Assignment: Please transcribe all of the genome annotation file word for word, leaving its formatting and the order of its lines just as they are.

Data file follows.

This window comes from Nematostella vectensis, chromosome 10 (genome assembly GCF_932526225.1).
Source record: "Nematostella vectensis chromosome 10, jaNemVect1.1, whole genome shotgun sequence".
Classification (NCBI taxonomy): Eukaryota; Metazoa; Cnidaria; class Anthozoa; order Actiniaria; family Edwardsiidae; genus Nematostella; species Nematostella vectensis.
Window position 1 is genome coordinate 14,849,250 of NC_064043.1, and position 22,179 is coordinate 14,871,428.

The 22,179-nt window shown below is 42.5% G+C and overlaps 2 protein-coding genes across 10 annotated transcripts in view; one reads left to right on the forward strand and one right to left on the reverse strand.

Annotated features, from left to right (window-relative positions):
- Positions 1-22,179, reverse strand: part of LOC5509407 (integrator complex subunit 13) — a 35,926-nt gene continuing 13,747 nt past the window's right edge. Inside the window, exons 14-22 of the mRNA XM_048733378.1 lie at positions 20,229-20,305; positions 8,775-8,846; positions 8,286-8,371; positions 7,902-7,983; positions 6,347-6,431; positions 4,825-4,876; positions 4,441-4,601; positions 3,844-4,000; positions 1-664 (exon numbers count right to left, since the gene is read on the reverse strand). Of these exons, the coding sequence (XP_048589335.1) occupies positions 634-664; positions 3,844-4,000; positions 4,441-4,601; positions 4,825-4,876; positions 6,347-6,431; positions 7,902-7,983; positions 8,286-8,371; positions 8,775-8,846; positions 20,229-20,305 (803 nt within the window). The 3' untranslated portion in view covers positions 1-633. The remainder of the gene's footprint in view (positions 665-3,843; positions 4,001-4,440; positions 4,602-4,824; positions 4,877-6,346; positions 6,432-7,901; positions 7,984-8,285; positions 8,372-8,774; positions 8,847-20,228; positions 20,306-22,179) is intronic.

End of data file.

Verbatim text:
This window comes from Nematostella vectensis, chromosome 10 (genome assembly GCF_932526225.1).
Source record: "Nematostella vectensis chromosome 10, jaNemVect1.1, whole genome shotgun sequence".
Classification (NCBI taxonomy): Eukaryota; Metazoa; Cnidaria; class Anthozoa; order Actiniaria; family Edwardsiidae; genus Nematostella; species Nematostella vectensis.
Window position 1 is genome coordinate 14,849,250 of NC_064043.1, and position 22,179 is coordinate 14,871,428.

The 22,179-nt window shown below is 42.5% G+C and overlaps 2 protein-coding genes across 10 annotated transcripts in view; one reads left to right on the forward strand and one right to left on the reverse strand.

Annotated features, from left to right (window-relative positions):
- Positions 1-22,179, reverse strand: part of LOC5509407 (integrator complex subunit 13) — a 35,926-nt gene continuing 13,747 nt past the window's right edge. Inside the window, exons 14-22 of the mRNA XM_048733378.1 lie at positions 20,229-20,305; positions 8,775-8,846; positions 8,286-8,371; positions 7,902-7,983; positions 6,347-6,431; positions 4,825-4,876; positions 4,441-4,601; positions 3,844-4,000; positions 1-664 (exon numbers count right to left, since the gene is read on the reverse strand). Of these exons, the coding sequence (XP_048589335.1) occupies positions 634-664; positions 3,844-4,000; positions 4,441-4,601; positions 4,825-4,876; positions 6,347-6,431; positions 7,902-7,983; positions 8,286-8,371; positions 8,775-8,846; positions 20,229-20,305 (803 nt within the window). The 3' untranslated portion in view covers positions 1-633. The remainder of the gene's footprint in view (positions 665-3,843; positions 4,001-4,440; positions 4,602-4,824; positions 4,877-6,346; positions 6,432-7,901; positions 7,984-8,285; positions 8,372-8,774; positions 8,847-20,228; positions 20,306-22,179) is intronic.